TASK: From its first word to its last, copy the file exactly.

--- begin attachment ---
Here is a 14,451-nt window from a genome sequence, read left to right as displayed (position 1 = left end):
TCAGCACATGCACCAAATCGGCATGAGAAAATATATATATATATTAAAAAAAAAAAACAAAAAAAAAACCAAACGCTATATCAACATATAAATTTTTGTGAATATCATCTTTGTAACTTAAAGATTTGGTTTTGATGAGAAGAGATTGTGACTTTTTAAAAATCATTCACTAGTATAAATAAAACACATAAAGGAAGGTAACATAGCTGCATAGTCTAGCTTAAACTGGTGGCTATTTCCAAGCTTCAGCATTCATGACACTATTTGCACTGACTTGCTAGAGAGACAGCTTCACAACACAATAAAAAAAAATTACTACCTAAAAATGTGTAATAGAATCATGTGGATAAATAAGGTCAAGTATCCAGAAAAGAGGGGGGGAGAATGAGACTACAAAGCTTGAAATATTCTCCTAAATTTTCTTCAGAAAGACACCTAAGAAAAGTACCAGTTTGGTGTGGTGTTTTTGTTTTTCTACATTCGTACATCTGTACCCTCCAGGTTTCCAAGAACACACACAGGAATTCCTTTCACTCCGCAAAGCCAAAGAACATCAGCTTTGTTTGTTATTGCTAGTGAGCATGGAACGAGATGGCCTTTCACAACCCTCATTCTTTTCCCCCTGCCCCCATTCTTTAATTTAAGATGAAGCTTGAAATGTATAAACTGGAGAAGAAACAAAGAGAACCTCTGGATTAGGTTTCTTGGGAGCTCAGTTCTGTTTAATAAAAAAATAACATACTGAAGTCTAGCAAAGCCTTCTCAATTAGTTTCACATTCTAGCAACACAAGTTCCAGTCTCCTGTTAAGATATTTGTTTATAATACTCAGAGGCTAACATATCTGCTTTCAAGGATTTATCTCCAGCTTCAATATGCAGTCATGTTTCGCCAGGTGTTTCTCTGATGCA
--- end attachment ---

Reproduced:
Here is a 14,451-nt window from a genome sequence, read left to right as displayed (position 1 = left end):
TCAGCACATGCACCAAATCGGCATGAGAAAATATATATATATATTAAAAAAAAAAAACAAAAAAAAAACCAAACGCTATATCAACATATAAATTTTTGTGAATATCATCTTTGTAACTTAAAGATTTGGTTTTGATGAGAAGAGATTGTGACTTTTTAAAAATCATTCACTAGTATAAATAAAACACATAAAGGAAGGTAACATAGCTGCATAGTCTAGCTTAAACTGGTGGCTATTTCCAAGCTTCAGCATTCATGACACTATTTGCACTGACTTGCTAGAGAGACAGCTTCACAACACAATAAAAAAAAATTACTACCTAAAAATGTGTAATAGAATCATGTGGATAAATAAGGTCAAGTATCCAGAAAAGAGGGGGGGAGAATGAGACTACAAAGCTTGAAATATTCTCCTAAATTTTCTTCAGAAAGACACCTAAGAAAAGTACCAGTTTGGTGTGGTGTTTTTGTTTTTCTACATTCGTACATCTGTACCCTCCAGGTTTCCAAGAACACACACAGGAATTCCTTTCACTCCGCAAAGCCAAAGAACATCAGCTTTGTTTGTTATTGCTAGTGAGCATGGAACGAGATGGCCTTTCACAACCCTCATTCTTTTCCCCCTGCCCCCATTCTTTAATTTAAGATGAAGCTTGAAATGTATAAACTGGAGAAGAAACAAAGAGAACCTCTGGATTAGGTTTCTTGGGAGCTCAGTTCTGTTTAATAAAAAAATAACATACTGAAGTCTAGCAAAGCCTTCTCAATTAGTTTCACATTCTAGCAACACAAGTTCCAGTCTCCTGTTAAGATATTTGTTTATAATACTCAGAGGCTAACATATCTGCTTTCAAGGATTTATCTCCAGCTTCAATATGCAGTCATGTTTCGCCAGGTGTTTCTCTGATGCA